Headlong, violent, stretched towards the sky.

You, woman, what were you there, what ray, what vane
of that immense fan? You were as far as you are now.
Fire in the forest! Burn in blue crosses.
Burn, burn, flame up, sparkle in trees of light.

It collapses, crackling. Fire. Fire.
And my soul dances, seared with curls of fire.
Who calls? What silence peopled with echoes?
Hour of nostalgia, hour of happiness, hour of solitude.
Hour that is mine from among them all!
Megaphone in which the wind passes singing.
Such a passion of weeping tied to my body.

Shaking of all the roots,
attack of all the waves!
My soul wandered, happy, sad, unending.

Thinking, burying lamps in the deep solitude.

Who are you, who are you?

Our current artium installation by Joan Belmar is inspired by the poem, Thinking Tangling Shadows by Pablo Neruda.

To learn more about Joan Belmar visit his about the artist page, follow him on Instagram at @JoanBelmar and visit his website at joanbelmar.com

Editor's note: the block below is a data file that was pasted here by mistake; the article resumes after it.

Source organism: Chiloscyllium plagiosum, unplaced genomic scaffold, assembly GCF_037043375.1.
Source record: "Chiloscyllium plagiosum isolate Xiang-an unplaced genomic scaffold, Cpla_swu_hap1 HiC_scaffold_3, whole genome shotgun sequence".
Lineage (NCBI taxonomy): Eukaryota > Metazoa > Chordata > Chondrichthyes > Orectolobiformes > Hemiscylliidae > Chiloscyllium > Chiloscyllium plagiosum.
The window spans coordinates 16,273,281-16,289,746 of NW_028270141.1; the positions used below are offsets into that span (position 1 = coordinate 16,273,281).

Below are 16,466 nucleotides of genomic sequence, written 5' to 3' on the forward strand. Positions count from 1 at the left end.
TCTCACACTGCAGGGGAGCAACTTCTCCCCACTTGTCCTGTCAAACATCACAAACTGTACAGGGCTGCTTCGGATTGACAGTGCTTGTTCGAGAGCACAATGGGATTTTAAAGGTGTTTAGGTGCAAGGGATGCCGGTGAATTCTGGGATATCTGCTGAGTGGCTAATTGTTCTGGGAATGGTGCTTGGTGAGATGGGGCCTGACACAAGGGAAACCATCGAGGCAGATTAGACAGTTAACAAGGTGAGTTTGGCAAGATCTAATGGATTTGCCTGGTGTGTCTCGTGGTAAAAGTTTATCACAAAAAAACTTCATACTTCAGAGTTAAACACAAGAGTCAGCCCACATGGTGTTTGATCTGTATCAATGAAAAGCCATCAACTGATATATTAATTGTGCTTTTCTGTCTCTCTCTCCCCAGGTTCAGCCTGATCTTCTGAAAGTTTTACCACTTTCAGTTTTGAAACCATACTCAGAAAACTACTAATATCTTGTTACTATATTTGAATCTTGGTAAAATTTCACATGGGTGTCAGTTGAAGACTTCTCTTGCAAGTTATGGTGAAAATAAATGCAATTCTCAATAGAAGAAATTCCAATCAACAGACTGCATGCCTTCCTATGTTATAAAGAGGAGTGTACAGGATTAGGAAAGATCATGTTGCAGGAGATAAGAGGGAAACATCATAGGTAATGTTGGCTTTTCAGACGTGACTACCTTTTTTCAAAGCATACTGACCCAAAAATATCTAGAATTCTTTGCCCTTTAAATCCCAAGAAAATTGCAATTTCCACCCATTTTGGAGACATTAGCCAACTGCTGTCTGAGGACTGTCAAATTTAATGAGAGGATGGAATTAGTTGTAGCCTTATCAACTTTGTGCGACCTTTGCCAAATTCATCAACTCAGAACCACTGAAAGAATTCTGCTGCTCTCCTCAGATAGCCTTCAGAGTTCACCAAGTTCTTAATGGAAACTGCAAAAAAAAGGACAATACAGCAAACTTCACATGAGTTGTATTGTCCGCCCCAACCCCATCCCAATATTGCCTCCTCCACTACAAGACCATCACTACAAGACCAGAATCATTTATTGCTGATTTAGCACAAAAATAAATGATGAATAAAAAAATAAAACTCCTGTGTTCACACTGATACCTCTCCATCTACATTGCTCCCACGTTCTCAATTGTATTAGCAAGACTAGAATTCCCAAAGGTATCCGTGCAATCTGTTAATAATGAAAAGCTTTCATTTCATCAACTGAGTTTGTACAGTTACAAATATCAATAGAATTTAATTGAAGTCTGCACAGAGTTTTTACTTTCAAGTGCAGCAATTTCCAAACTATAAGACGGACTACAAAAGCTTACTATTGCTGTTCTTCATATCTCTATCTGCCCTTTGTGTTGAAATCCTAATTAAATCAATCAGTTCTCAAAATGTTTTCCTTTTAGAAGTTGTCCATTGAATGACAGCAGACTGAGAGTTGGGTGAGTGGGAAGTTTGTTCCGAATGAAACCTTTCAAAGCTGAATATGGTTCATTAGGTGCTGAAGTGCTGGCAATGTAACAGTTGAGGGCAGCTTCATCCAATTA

The recording of Thinking, Tangling Shadows is voiced by Stephen Shetler.

Nine Dragons

Chen Rong. Nine Dragons (detail). 1244. Ink on paper. Boston Museum of Fine Arts.
Chen Rong. Nine Dragons (detail). 1244. Ink on paper. Boston Museum of Fine Arts.

Chee-Keong Kung – Notes on Nine Dragons

“For a long time now, I have been fascinated by Chen Rong’s Nine Dragons from the Southern Song dynasty (13th century). An exemplary work of technical virtuosity and ineffable grace. The brush-and-ink painting depict churning clouds, winds, and waves among jagged rocks while dragons mysteriously appear and disappear amidst the turmoil. Compositionally, there are large swaths of open space and dark shadows, recognizable elements and abstract shapes, and a sense of depth and movement through time. ”